CHE’s Top 10 Environmental Health Stories, October through December 2012

For our second quarterly Top 10 list, we again selected news articles, journal articles, policy decisions and events that we consider “game-changers” in one way or another: they all have had a significant impact, or are likely to have a significant impact on thinking and action in the field; they’ve changed the conversation on a topic or expanded the scope of the conversation to a new audience or awareness; and/or they are likely to be pivotal in defining a new trend.

These were selected from several dozen candidates for this list:

  1. Workshop ‘Low Dose Effects and Non-Monotonic Dose Responses for Endocrine Active Chemicals’
    This groundbreaking international meeting in September moved the conversation about low-dose effects from endocrine disrupting chemicals significantly forward in re-examining the ways in which chemicals are tested for endocrine disrupting properties and how risk to human health is managed.
    See also a report from the World Health Organization: Endocrine disrupters and child health; movement from the EPA: EPA responds to scientists’ concerns, initiates new effort for low-dose, hormone-like chemicals and an article in Nature magazine: Toxicology: the learning curve.
    Continue reading

Getting the Questions Right

Elise Miller, MEd

With epigenetics on the cover of Time magazine this week, public awareness of the links between our genes, our environment and our health has never been so widespread. Throughout history, breakthroughs in understanding have been largely shaped and guided by the questions we choose to ask. After World War II, the questions most researchers as well as policymakers in the U.S. were asking focused on how to build infrastructures to catalyze the growth of large-scale industrial processes and products – from pesticides to plastics to pharmaceuticals. The underlying assumption was that we could improve on nature without necessarily understanding or abiding by the natural principles that have allowed life to be nourished and sustained for the previous tens of thousands of years.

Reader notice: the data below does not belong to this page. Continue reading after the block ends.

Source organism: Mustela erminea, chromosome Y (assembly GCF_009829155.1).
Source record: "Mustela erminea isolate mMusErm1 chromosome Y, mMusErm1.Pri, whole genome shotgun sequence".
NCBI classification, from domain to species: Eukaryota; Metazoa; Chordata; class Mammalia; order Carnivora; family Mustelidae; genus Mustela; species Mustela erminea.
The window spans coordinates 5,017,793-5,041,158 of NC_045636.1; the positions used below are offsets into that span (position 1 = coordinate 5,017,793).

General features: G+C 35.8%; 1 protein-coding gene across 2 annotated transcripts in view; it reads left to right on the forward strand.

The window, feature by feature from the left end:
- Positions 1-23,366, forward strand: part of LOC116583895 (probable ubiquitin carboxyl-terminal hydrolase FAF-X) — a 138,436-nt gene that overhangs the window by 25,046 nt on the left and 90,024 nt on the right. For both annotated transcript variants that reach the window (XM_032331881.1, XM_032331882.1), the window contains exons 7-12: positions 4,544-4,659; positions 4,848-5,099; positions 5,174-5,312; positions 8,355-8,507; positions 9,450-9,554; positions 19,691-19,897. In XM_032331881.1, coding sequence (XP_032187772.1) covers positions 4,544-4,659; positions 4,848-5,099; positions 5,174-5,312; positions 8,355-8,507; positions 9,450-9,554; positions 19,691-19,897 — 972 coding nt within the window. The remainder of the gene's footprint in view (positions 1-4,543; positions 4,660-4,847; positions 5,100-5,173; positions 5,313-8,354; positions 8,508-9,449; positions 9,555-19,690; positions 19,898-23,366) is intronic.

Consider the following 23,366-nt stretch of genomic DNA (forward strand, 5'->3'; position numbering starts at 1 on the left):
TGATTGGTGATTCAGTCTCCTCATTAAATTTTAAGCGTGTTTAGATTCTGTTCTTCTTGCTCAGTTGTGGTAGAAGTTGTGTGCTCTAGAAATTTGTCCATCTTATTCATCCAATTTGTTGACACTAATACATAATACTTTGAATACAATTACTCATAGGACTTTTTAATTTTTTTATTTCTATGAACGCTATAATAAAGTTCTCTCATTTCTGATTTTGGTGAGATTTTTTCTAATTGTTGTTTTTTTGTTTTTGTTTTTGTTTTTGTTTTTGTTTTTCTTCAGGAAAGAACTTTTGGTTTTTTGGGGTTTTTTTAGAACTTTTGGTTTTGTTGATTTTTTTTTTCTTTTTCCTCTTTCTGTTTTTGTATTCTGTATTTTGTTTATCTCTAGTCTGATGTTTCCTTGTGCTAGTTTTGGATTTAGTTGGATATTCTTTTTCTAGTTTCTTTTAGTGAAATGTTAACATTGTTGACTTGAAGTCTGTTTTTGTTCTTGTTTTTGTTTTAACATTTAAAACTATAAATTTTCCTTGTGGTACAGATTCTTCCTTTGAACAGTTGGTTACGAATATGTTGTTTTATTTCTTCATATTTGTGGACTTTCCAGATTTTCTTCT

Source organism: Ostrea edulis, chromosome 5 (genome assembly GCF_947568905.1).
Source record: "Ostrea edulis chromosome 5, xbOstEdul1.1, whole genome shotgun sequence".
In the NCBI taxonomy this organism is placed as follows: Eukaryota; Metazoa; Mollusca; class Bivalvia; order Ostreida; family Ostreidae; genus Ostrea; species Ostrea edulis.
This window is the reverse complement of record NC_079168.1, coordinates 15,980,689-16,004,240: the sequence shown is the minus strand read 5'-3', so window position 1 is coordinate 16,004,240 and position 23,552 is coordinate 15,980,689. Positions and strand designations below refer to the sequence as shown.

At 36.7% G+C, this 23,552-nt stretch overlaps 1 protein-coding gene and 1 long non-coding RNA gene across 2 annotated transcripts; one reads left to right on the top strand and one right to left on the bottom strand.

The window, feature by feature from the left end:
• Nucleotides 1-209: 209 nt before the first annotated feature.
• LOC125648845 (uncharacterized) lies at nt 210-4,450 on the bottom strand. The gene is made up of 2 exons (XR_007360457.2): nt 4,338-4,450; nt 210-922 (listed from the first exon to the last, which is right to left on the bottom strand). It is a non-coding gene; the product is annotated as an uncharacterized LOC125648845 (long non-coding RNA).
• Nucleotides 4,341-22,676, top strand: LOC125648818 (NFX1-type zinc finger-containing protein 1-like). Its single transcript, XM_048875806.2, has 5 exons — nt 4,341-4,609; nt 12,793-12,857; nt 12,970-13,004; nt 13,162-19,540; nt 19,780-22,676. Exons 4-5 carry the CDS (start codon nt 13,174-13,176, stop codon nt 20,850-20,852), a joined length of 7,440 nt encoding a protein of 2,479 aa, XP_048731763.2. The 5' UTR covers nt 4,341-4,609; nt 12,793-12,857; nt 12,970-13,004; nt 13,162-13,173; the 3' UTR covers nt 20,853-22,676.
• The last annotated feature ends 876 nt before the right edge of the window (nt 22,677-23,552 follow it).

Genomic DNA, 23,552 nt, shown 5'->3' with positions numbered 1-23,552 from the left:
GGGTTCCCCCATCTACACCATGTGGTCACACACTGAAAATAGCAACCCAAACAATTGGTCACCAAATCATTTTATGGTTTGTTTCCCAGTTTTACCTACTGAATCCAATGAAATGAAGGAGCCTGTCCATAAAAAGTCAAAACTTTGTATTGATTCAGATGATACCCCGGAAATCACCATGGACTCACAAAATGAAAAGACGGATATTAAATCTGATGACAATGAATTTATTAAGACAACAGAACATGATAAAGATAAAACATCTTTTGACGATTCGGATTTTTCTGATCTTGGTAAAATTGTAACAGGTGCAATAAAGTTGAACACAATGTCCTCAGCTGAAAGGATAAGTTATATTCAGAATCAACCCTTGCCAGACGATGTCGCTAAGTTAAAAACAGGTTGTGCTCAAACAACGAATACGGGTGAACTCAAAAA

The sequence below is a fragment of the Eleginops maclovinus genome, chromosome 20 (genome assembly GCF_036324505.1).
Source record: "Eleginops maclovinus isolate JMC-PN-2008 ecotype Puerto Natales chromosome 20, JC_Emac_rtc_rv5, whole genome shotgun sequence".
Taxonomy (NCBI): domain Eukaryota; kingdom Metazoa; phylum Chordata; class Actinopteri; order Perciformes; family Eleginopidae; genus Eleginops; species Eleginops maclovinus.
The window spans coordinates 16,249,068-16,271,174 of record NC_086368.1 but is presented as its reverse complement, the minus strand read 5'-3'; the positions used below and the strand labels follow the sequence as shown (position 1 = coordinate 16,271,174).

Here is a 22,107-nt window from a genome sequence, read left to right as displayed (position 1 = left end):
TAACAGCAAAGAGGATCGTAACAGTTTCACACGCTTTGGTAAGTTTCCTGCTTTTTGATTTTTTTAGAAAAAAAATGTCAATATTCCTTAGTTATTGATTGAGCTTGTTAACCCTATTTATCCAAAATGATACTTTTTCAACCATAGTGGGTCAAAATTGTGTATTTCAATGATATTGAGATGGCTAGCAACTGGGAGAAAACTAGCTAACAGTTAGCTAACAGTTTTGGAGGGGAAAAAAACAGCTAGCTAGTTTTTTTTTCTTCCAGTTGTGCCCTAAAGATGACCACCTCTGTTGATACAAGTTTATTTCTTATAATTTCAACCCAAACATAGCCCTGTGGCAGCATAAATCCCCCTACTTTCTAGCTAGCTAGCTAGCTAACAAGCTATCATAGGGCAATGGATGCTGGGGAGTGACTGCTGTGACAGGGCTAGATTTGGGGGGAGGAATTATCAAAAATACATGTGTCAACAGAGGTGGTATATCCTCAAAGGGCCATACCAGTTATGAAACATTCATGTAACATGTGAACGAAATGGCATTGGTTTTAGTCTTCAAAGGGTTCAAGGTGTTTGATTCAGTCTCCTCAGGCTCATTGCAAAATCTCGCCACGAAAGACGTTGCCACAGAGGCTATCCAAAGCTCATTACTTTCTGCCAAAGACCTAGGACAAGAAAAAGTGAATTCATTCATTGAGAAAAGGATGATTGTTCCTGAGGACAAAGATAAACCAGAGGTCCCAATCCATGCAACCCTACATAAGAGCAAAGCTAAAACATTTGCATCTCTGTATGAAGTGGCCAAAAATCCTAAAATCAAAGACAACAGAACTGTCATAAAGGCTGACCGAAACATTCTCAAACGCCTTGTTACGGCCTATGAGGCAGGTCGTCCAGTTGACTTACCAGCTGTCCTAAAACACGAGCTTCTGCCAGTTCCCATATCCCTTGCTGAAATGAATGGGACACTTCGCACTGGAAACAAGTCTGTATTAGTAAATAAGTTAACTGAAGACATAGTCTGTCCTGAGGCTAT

In just the last generation, however, new and pressing questions have begun to emerge. For example, why – with the vast availability of food products, abundance of sophisticated technologies, and myriad advances in medicine – are more and more people facing chronic diseases and other health problems in the U.S. as well as experiencing a lower quality of life? Why – if being successful means driving bigger cars and having bigger houses – would we be seeing glaciers melting at unprecedented rates and millions of new climate refugees?

Clearly, we can no longer delude ourselves that ‘improving on nature’ is predicated on disregarding it – and instead, ask how can we work within the systems and imitate the processes that have made this planet life-sustaining to date?

Fortunately, there are more and more researchers and others who are asking just that, and perhaps none more energetically than those in the increasingly robust field of green chemistry. Just a couple weeks ago, Paul Anastas, PhD, who is considered by some ‘the father of green chemistry’, was finally appointed Assistant Administrator of the Office of Research and Development at the EPA. For some years now, he and other colleagues – including many of you – have suggested that a number of the major problems we see today, such as the adverse health consequences of toxic exposures and climate change, are in large part due to not asking the right questions in the first place (or perhaps, as some would argue, there were simply too few people in power asking those essential questions). By contrast, those in green chemistry are urging us to ask a set of principled questions before creating new products and technologies, so that, ultimately, the trajectory of our choices can be as biologically and ecologically benign as possible. 

This month CHE is hosting or co-sponsoring three national/international calls that are intended to help us ask better questions so that our pursuits can be more in keeping with the natural systems in which we have evolved and in which future generations will live. The first is a CHE Café Call with Elizabeth Grossman, author of the recently published book Chasing Molecules, which describes how green chemistry has the potential to not only lead to safer products and materials, but reduce the health impacts of climate change. The next is a CHE Partner call on the potential health impacts of chemicals that can disrupt thyroid dysfunction and how chemical policy reform can help address these concerns. And the third call will be co-sponsored with SeaTrust and IGI and feature two colleagues working at the intersection of climate change and health and attended the recent Copenhagen climate change talks. For more information on these calls and how to register, please view the left-hand column on CHE’s home webpage.

I truly look forward to collaborating with you in the New Year in order to hone our capacity to get the questions right as we work towards a healthier tomorrow.

Reflections on 2009

Elise Miller, MEd